When Jay Roeder didn’t know an answer to a math problem in grade school, he did what he knew best: he drew a Ninja Turtle. “I still think that this was the best possible answer to the problem,” Jay told us in an exclusive interview on his work, influences, and upcoming projects. Jay is a freelance illustrator and designer who, like many artists, couldn’t keep himself from making art as a kid. His work is filled with throwback items like boomboxes and Ninja Turtles and we got to talk with him about what drives his nostalgia. He focuses on hand-lettering and has worked with a number of notable brands, including Nike, TV Land, GAP and Monster.com. He is proud to be an obsessed letterer, and he is a big fan of Extensis, retro games, sneakers and coffee.
How would you describe your work and your overall aesthetic?
JAY: I love describing my hand-lettering style as embraced imperfection. Being a perfectionist, it was not until I learned how to accept the crooked lines, misaligned type and illegibility that my lettering took on character and interest. As odd as it seems, these imperfections can have just as much craft as perfection. If you look at any great hand lettering artist’s work, you will see these “errors” are not accidents at all.
How have your early influences and/or feelings of nostalgia influenced your work?
JAY: A lot of my art is nostalgia based, and some of that has to do with memories I have of growing up in Minnesota. Things like boomboxes, Nintendo, and Ninja Turtles were a big part of my childhood, which is why I can’t stop drawing them, even in a lot of the work I do today.
How would you describe your journey from a “childhood doodler” to a professional artist with agency and teaching experience?
JAY: While most kids wanted to be firemen or astronauts, I knew I’d pursue a career in the arts at a young age. If you looked at my homework throughout grade school, you would think that every class was an art class because I drew racecars and ninja turtles on virtually everything. I remember one such story when I didn’t know the answer to a math problem, so I simply drew a Ninja Turtle’s head in the answer space – I still think that this was the best possible answer to that problem. When I graduated from college, I worked at several agencies and did hand-lettering in my free time. I posted drawings to my website (www.jayroeder.com) and eventually clients started to reach out with larger projects. Eventually I decided to go out on my own, which has been the best decision I have ever made. I have also stayed in touch with the design department at my alma mater and have taught design classes for them, as an adjunct professor.
How do you balance the work you do with agencies and your personal work?
JAY: Balancing my agency and personal work is one of the most challenging aspects of what I do. So many people imagine the freelance lifestyle as being extremely flexible, but don’t take into account the effects of ceaseless project demands and an always on the clock mentality. Six years ago, when I first started out on my own, I quickly realized that nothing is guaranteed in the world of freelancing. I accepted every project that was presented to me, even if it meant working unhealthy hours. On the verge of burning out, it wasn’t until about 2 years in that I really gained the confidence to say “no” to certain projects and to work with my clients on building out timelines that worked for both parties when possible.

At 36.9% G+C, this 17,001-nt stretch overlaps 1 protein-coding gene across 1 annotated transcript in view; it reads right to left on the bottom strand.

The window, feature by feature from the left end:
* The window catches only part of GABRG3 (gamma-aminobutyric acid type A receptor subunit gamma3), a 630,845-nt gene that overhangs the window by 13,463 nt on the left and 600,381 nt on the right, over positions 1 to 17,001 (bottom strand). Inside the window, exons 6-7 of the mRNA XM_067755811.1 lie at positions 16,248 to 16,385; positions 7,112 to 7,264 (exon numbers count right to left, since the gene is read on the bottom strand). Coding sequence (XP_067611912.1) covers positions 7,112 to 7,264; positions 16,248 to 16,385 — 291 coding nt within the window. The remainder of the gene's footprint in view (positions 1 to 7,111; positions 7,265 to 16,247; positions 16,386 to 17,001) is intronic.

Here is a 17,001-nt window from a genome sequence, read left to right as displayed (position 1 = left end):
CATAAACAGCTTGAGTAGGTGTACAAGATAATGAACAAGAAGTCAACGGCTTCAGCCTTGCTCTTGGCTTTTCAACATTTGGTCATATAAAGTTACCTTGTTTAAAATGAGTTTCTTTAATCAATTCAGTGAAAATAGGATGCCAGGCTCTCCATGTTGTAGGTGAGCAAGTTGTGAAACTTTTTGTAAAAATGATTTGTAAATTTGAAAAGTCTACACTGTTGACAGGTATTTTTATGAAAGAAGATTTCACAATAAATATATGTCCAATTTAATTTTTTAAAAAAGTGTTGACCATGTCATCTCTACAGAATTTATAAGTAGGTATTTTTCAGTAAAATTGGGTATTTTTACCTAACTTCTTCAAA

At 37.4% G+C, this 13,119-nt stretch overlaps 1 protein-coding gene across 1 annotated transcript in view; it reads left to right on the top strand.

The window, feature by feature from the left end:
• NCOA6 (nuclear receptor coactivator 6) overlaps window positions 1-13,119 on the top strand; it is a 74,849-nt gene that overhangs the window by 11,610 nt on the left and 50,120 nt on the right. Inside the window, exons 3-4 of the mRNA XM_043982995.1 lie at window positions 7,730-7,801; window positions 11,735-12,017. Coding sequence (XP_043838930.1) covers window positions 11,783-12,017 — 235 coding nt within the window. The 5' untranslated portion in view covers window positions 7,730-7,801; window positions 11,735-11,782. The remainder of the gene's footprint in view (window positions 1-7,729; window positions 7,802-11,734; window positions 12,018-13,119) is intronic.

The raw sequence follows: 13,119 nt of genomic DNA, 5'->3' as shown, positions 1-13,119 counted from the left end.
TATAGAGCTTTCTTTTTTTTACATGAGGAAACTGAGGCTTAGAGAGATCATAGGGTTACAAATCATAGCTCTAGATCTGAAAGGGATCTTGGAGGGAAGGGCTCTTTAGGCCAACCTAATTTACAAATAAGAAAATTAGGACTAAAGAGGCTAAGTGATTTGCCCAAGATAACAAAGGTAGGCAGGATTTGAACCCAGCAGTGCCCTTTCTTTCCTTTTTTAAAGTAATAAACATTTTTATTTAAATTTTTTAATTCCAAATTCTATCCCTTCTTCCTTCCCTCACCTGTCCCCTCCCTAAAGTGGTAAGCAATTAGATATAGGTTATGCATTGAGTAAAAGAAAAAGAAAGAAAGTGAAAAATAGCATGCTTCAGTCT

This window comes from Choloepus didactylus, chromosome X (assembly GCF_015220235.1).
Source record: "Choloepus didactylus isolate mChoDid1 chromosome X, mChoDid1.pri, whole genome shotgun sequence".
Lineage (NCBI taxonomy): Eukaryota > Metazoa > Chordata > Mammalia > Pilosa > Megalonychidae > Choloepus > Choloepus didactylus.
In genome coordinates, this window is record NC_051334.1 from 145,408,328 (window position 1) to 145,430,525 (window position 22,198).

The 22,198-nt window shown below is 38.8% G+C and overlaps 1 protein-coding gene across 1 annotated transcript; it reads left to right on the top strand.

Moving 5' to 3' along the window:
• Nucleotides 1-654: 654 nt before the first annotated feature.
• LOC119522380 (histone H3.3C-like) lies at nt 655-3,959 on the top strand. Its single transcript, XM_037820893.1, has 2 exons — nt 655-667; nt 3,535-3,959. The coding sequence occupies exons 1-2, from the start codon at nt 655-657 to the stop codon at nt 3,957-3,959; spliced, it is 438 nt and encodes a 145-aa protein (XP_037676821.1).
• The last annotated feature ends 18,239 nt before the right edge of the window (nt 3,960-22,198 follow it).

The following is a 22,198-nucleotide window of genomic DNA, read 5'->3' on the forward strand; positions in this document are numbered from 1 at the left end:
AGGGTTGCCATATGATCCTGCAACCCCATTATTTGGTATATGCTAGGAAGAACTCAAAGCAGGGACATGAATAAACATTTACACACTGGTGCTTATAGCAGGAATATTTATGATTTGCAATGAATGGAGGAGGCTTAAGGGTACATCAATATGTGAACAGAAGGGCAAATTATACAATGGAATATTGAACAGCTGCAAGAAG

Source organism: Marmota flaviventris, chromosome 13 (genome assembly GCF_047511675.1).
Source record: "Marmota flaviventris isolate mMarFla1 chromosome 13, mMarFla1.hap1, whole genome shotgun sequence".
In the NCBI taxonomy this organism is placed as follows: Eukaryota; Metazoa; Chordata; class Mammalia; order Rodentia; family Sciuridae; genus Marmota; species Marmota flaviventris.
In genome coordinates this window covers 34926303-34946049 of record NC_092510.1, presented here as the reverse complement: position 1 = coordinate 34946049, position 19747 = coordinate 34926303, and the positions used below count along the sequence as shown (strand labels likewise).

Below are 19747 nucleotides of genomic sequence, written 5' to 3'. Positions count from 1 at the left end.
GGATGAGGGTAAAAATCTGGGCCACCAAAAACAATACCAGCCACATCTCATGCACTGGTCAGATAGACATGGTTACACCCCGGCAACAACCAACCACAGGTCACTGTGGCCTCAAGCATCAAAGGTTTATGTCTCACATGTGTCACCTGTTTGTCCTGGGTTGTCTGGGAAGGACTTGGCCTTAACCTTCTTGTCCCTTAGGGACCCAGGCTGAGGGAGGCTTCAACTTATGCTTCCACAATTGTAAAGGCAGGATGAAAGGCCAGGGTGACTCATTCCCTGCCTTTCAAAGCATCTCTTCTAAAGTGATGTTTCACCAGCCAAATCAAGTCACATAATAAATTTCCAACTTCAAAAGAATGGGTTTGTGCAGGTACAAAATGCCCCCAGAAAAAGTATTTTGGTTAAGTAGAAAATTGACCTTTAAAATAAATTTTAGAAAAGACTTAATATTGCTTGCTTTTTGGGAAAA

We heard that you’re an Extensis fan! How do you use the software and how has it impacted your work?
JAY: I am a huge fan of Extensis, and specifically Suitcase Fusion. It impacts my work every day, to be completely honest. As someone who prides himself on typography you can see the obvious correlation. Suitcase saves me A TON of time when I’m searching for the right typeface. I also use it as an inspirational tool when I am working on hand-lettering projects that require me to emulate a certain style of font. It’s been a great product that I have used for over ten years.
Whose work are you admiring these days?
JAY: There are so many artists that I admire, but two that stand out are Jon Contino and McBess. There are aspects of both of these artists that I find extremely inspiring, whether it be McBess’s vintage cartoon inspired worlds, or Jon Contino’s ability to combine old and new world aesthetics into his style. Please look into both artists if you haven’t and be prepared to be inspired.
Have any of your commercial projects particularly resonated with you on a personal level? Which ones?
JAY: Every once and a while a brand that I am a fan of reaches out to do a project. In one such case – Beer Advocate magazine recently had me do the cover artwork for their 10th anniversary issue, which is currently on newsstands so keep your eyes out! Aside from that, I have worked with so many amazing brands, some of which include: Nike, Ray Ban, Facebook, MTV and Urban Outfitters. I absolutely love what I do, and I hope people can see that in my work.
What advice do you have for young designers?
JAY: I few years ago I read an article on Milton Glaser, which had a very simple piece of advice, but great nonetheless. If anyone doesn’t know who Milton is, he’s an icon in the design industry; you’ve probably seen his work, he’s responsible for the “I heart NY” and Brooklyn Brewery logos. The quote was, “Do good work.” I think this simple yet fundamental advice is invaluable and can be a deadly combination when paired up with motivation. If you do good work and work hard, everything else will fall in place. Also, drink lots and lots of coffee.
You’re truly living the dream, having transformed your passion into an admirable career. What’s next for you?
JAY: I am so fortunate to have a career that is also my passion. The plan is to continue to grow my business and see where it takes me!
Check out Jay’s website: www.jayroeder.com
And follow him on Instagram and Twitter: @jayroeder